In one of the example embodiments of the present invention, the digit buttons of the remote control are used for the user to pick up the best match calibration color patch on the screen. FIG. 8 shows an example television remote control 800 and layout of such digit buttons 802 on the remote control 800. For example, in the case where the TV display screen is showing the calibration color patches 702 as in FIG. 7, and the digit buttons 802 on the remote control 800 are arranged as in FIG. 8, each button function can defined as follows:

    • Button 1: the color C−R is the best match;
    • Button 2: the color C+G is the best match;
    • Button 3: the color C−B is the best match;
    • Button 7: the color C+B is the best match;
    • Button 8: the color C−G is the best match;
    • Button 9: the color C+R is the best match;
    • Button 5: the color C is the best match, and the current settings are stored.

Similar button function assignment can be defined for the color patches shown in FIG. 2, FIG. 3, FIG. 4 and FIG. 5. After each button is pressed, the corresponding color parameter (gain or offset) of the television display is adjusted accordingly via corresponding signals from the remote controller to a color settings control unit in the television display.

For the first color calibration method described above, the user can first be adjusting the TV display gain (offset) parameters of one color component and then adjusting the offset parameters of the other color components, together, or one by one. Once the color parameter adjustment is finished for one example object, the user can use the remote control 800 to pick another available example object and start calibration again, until the user is satisfied with the TV display color settings.

For the second color calibration method described above, the user can adjust the gain or offset parameters of all color three components together. Once the adjustment is done, the user can use the remote control 800 to pick another available example object and start calibration again, until the user is satisfied with the TV display color settings.

Such calibration methods can also be implemented as a separate tool for customers to calibrate the color of their televisions as shown by example system 910 in FIG. 9B. In the system 910, a remote control 911 including buttons 912 communicates with a TV 914 which includes a display 916. A separate tool comprising a DVD player 918 accepts a DVD 920 which stores object and color database incorporating said color calibration methods. Implementation as a separate tool enables the calibration of both the existing televisions and the televisions to be produced.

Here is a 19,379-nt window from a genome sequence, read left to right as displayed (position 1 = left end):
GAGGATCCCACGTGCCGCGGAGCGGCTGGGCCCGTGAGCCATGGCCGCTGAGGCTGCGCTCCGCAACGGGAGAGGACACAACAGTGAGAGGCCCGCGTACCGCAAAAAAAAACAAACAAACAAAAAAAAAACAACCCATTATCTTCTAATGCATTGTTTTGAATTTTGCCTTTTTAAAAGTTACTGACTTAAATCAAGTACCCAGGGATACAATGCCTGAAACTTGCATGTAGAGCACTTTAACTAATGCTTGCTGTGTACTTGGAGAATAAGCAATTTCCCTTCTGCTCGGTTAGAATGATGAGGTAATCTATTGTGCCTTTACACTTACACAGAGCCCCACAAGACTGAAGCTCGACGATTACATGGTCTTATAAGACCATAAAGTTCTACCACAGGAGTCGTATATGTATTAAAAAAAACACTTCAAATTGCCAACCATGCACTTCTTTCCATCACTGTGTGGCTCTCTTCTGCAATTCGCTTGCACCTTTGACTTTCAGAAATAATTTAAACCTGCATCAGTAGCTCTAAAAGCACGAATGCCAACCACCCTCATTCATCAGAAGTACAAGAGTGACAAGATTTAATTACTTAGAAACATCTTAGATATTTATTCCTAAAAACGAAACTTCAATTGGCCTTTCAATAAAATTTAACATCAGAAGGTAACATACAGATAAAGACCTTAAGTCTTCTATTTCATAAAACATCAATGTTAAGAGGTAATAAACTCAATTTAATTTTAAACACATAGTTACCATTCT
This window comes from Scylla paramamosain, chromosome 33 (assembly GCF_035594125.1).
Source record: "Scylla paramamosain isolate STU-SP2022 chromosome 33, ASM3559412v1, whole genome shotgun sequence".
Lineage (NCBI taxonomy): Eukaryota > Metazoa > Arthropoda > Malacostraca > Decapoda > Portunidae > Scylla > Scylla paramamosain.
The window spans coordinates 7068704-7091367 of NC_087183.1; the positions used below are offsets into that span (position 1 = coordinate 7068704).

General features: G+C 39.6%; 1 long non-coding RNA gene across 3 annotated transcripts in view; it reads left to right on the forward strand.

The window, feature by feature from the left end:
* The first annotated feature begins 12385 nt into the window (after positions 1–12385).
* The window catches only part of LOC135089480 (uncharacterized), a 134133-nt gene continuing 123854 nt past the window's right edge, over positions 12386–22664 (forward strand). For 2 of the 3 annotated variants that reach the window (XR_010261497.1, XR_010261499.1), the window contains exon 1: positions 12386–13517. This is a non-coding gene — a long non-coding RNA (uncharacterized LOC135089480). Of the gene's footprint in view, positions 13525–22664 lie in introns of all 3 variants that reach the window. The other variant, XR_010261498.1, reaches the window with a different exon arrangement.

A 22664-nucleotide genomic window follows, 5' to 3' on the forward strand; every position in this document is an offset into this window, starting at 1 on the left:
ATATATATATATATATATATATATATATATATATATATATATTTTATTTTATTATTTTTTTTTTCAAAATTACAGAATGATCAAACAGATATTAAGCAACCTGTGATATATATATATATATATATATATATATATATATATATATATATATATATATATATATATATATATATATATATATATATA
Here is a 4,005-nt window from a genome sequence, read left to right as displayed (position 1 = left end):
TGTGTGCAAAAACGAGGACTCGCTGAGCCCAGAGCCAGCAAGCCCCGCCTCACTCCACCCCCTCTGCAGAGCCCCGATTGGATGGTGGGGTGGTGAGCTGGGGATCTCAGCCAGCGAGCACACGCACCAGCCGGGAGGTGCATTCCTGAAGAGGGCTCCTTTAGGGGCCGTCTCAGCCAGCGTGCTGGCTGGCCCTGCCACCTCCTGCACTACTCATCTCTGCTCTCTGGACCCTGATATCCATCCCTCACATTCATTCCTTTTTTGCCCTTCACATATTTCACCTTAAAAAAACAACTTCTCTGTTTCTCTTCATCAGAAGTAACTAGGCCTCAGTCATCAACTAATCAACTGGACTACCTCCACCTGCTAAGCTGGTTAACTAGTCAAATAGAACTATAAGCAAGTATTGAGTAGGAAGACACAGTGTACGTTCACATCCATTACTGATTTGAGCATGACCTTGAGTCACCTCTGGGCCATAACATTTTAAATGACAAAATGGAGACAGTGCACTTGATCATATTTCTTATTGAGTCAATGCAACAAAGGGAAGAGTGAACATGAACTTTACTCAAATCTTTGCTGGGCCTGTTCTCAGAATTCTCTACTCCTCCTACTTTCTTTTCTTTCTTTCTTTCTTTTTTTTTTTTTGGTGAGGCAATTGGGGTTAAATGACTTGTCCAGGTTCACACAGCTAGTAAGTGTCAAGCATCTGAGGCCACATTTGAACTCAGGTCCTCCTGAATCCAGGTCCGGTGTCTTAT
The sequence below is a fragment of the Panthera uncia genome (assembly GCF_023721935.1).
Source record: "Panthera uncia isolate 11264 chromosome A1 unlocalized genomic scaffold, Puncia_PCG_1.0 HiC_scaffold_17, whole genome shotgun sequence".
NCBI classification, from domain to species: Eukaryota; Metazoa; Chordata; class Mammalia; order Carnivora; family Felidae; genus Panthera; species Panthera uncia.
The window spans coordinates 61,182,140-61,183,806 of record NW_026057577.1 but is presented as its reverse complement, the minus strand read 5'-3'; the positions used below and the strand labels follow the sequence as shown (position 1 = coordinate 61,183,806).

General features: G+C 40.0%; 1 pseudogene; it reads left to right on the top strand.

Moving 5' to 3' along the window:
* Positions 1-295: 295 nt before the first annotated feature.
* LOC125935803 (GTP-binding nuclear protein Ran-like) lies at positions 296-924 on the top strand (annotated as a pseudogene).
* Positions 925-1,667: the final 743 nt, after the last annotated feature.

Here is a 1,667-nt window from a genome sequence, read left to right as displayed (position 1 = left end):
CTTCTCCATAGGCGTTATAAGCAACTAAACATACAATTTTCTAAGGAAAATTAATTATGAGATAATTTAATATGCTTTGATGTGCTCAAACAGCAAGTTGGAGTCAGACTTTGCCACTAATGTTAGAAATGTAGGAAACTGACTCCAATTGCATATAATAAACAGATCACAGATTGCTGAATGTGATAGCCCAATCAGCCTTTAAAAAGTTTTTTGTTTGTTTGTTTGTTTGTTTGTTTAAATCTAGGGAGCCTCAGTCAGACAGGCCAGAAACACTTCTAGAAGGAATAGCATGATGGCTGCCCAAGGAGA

The example FIG. 9B is for systems implementing the example-based color calibration method as an independent tool for the customer. In one example, the object database and the corresponding color database are stored on media such as a DVD disk, and played through a DVD player. The objects and color patterns can be shown on the television display through a menu navigation system of the DVD player. For adjusting the gain and offset parameters of a color component, the user uses the television's remote control to access the individual settings and adjust it accordingly.

In both of the above example calibration systems (e.g., FIGS. 9A-B), the manufacturer of the television or the DVD distributors can provide the buyers some pre-printed color paper to replace the common accessible object so that the user need not worry about acquiring example objects. Using the preprinted color paper as example, the same calibration methods and systems as described above will work as well.

The present invention has been described in considerable detail with reference to certain preferred versions thereof; however, other versions are possible. Therefore, the spirit and scope of the appended claims should not be limited to the description of the preferred versions contained herein.

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Referenced by
Citing PatentFiling datePublication dateApplicantTitle
US8382287 *Sep 10, 2009Feb 26, 2013Samsung Electronics Co., LtdMethod and apparatus for calibrating a color temperature of a projector
US20100128052 *Sep 10, 2009May 27, 2010Samsung Electronics Co., Ltd.Method and apparatus for calibrating a color temperature of a projector
Classifications
U.S. Classification348/189, 348/180
International ClassificationH04N17/02
Cooperative ClassificationH04N9/73, H04N17/04, H04N17/02
European ClassificationH04N9/73, H04N17/04, H04N17/02
Legal Events
DateCodeEventDescription
May 16, 2014REMIMaintenance fee reminder mailed
Apr 4, 2006ASAssignment
Owner name: SAMSUNG ELECTRONICS CO., LTD., KOREA, REPUBLIC OF
Free format text: ASSIGNMENT OF ASSIGNORS INTEREST;ASSIGNORS:XU, NING;KIM, YEONG-TAEG;REEL/FRAME:017716/0431
Effective date: 20060327